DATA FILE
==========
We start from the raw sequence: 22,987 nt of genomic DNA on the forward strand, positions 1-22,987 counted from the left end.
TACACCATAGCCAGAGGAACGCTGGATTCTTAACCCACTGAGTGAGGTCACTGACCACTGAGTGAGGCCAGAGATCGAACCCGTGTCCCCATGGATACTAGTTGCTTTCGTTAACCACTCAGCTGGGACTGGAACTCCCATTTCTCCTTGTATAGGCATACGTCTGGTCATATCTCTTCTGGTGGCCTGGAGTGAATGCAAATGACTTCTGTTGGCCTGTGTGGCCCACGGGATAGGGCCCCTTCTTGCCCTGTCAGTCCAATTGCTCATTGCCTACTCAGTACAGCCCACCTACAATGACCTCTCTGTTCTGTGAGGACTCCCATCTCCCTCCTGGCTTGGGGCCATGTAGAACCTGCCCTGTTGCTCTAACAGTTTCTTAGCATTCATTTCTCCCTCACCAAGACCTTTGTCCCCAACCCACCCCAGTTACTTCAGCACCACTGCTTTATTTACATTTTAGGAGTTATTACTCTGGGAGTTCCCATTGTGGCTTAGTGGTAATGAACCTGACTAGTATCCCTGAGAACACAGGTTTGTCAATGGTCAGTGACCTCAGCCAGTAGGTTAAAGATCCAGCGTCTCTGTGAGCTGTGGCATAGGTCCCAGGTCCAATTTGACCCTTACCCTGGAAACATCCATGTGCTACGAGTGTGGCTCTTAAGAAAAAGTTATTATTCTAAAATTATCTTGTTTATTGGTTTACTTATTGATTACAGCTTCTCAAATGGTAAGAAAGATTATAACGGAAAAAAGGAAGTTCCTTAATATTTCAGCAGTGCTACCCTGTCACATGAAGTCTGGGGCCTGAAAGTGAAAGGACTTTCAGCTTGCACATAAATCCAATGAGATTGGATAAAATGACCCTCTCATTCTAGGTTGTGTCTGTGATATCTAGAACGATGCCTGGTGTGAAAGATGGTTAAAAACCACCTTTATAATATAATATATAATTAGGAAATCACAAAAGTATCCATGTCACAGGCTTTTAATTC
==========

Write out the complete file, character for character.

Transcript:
We start from the raw sequence: 22,987 nt of genomic DNA on the forward strand, positions 1-22,987 counted from the left end.
TACACCATAGCCAGAGGAACGCTGGATTCTTAACCCACTGAGTGAGGTCACTGACCACTGAGTGAGGCCAGAGATCGAACCCGTGTCCCCATGGATACTAGTTGCTTTCGTTAACCACTCAGCTGGGACTGGAACTCCCATTTCTCCTTGTATAGGCATACGTCTGGTCATATCTCTTCTGGTGGCCTGGAGTGAATGCAAATGACTTCTGTTGGCCTGTGTGGCCCACGGGATAGGGCCCCTTCTTGCCCTGTCAGTCCAATTGCTCATTGCCTACTCAGTACAGCCCACCTACAATGACCTCTCTGTTCTGTGAGGACTCCCATCTCCCTCCTGGCTTGGGGCCATGTAGAACCTGCCCTGTTGCTCTAACAGTTTCTTAGCATTCATTTCTCCCTCACCAAGACCTTTGTCCCCAACCCACCCCAGTTACTTCAGCACCACTGCTTTATTTACATTTTAGGAGTTATTACTCTGGGAGTTCCCATTGTGGCTTAGTGGTAATGAACCTGACTAGTATCCCTGAGAACACAGGTTTGTCAATGGTCAGTGACCTCAGCCAGTAGGTTAAAGATCCAGCGTCTCTGTGAGCTGTGGCATAGGTCCCAGGTCCAATTTGACCCTTACCCTGGAAACATCCATGTGCTACGAGTGTGGCTCTTAAGAAAAAGTTATTATTCTAAAATTATCTTGTTTATTGGTTTACTTATTGATTACAGCTTCTCAAATGGTAAGAAAGATTATAACGGAAAAAAGGAAGTTCCTTAATATTTCAGCAGTGCTACCCTGTCACATGAAGTCTGGGGCCTGAAAGTGAAAGGACTTTCAGCTTGCACATAAATCCAATGAGATTGGATAAAATGACCCTCTCATTCTAGGTTGTGTCTGTGATATCTAGAACGATGCCTGGTGTGAAAGATGGTTAAAAACCACCTTTATAATATAATATATAATTAGGAAATCACAAAAGTATCCATGTCACAGGCTTTTAATTC